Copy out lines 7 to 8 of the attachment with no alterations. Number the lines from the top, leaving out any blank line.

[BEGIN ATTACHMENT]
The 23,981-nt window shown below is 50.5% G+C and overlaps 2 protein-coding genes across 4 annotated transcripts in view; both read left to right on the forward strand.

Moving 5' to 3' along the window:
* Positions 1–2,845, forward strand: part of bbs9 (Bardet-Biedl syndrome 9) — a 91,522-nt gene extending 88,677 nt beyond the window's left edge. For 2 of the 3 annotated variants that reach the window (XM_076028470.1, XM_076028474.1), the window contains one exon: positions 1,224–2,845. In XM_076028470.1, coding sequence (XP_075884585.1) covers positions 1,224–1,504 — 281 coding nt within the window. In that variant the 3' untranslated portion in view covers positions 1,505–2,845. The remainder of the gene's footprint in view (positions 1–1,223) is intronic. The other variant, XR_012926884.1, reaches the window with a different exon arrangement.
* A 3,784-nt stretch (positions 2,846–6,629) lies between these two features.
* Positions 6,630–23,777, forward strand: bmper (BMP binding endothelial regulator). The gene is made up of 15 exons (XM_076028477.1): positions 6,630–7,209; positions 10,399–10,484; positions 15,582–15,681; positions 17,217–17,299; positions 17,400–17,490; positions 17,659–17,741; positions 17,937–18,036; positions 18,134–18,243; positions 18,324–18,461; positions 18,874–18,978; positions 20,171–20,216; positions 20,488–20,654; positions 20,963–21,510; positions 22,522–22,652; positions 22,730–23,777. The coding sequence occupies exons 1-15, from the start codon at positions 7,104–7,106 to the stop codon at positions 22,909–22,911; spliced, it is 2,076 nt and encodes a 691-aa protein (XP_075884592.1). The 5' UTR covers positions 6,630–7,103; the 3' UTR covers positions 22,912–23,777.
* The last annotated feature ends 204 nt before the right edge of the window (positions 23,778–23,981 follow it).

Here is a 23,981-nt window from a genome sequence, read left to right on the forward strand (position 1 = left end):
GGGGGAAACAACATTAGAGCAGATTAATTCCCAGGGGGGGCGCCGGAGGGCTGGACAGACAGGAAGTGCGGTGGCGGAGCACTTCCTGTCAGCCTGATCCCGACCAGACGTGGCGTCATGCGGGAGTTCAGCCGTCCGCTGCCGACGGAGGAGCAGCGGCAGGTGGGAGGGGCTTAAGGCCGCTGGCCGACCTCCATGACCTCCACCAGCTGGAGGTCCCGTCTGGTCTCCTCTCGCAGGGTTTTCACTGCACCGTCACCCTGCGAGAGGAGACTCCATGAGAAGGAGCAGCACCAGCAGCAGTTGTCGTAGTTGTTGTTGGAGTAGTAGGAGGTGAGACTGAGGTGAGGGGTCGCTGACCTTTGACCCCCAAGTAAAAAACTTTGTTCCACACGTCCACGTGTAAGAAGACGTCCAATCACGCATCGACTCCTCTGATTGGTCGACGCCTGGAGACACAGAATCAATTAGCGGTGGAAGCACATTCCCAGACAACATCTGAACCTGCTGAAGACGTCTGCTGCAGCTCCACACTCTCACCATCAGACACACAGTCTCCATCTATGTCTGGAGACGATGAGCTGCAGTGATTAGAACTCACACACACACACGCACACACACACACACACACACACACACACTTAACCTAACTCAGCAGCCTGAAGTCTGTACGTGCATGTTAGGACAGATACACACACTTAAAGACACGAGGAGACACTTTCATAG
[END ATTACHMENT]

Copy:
Here is a 23,981-nt window from a genome sequence, read left to right on the forward strand (position 1 = left end):
GGGGGAAACAACATTAGAGCAGATTAATTCCCAGGGGGGGCGCCGGAGGGCTGGACAGACAGGAAGTGCGGTGGCGGAGCACTTCCTGTCAGCCTGATCCCGACCAGACGTGGCGTCATGCGGGAGTTCAGCCGTCCGCTGCCGACGGAGGAGCAGCGGCAGGTGGGAGGGGCTTAAGGCCGCTGGCCGACCTCCATGACCTCCACCAGCTGGAGGTCCCGTCTGGTCTCCTCTCGCAGGGTTTTCACTGCACCGTCACCCTGCGAGAGGAGACTCCATGAGAAGGAGCAGCACCAGCAGCAGTTGTCGTAGTTGTTGTTGGAGTAGTAGGAGGTGAGACTGAGGTGAGGGGTCGCTGACCTTTGACCCCCAAGTAAAAAACTTTGTTCCACACGTCCACGTGTAAGAAGACGTCCAATCACGCATCGACTCCTCTGATTGGTCGACGCCTGGAGACACAGAATCAATTAGCGGTGGAAGCACATTCCCAGACAACATCTGAACCTGCTGAAGACGTCTGCTGCAGCTCCACACTCTCACCATCAGACACACAGTCTCCATCTATGTCTGGAGACGATGAGCTGCAGTGATTAGAACTCACACACACACACGCACACACACACACACACACACACACACACTTAACCTAACTCAGCAGCCTGAAGTCTGTACGTGCATGTTAGGACAGATACACACACTTAAAGACACGAGGAGACACTTTCATAG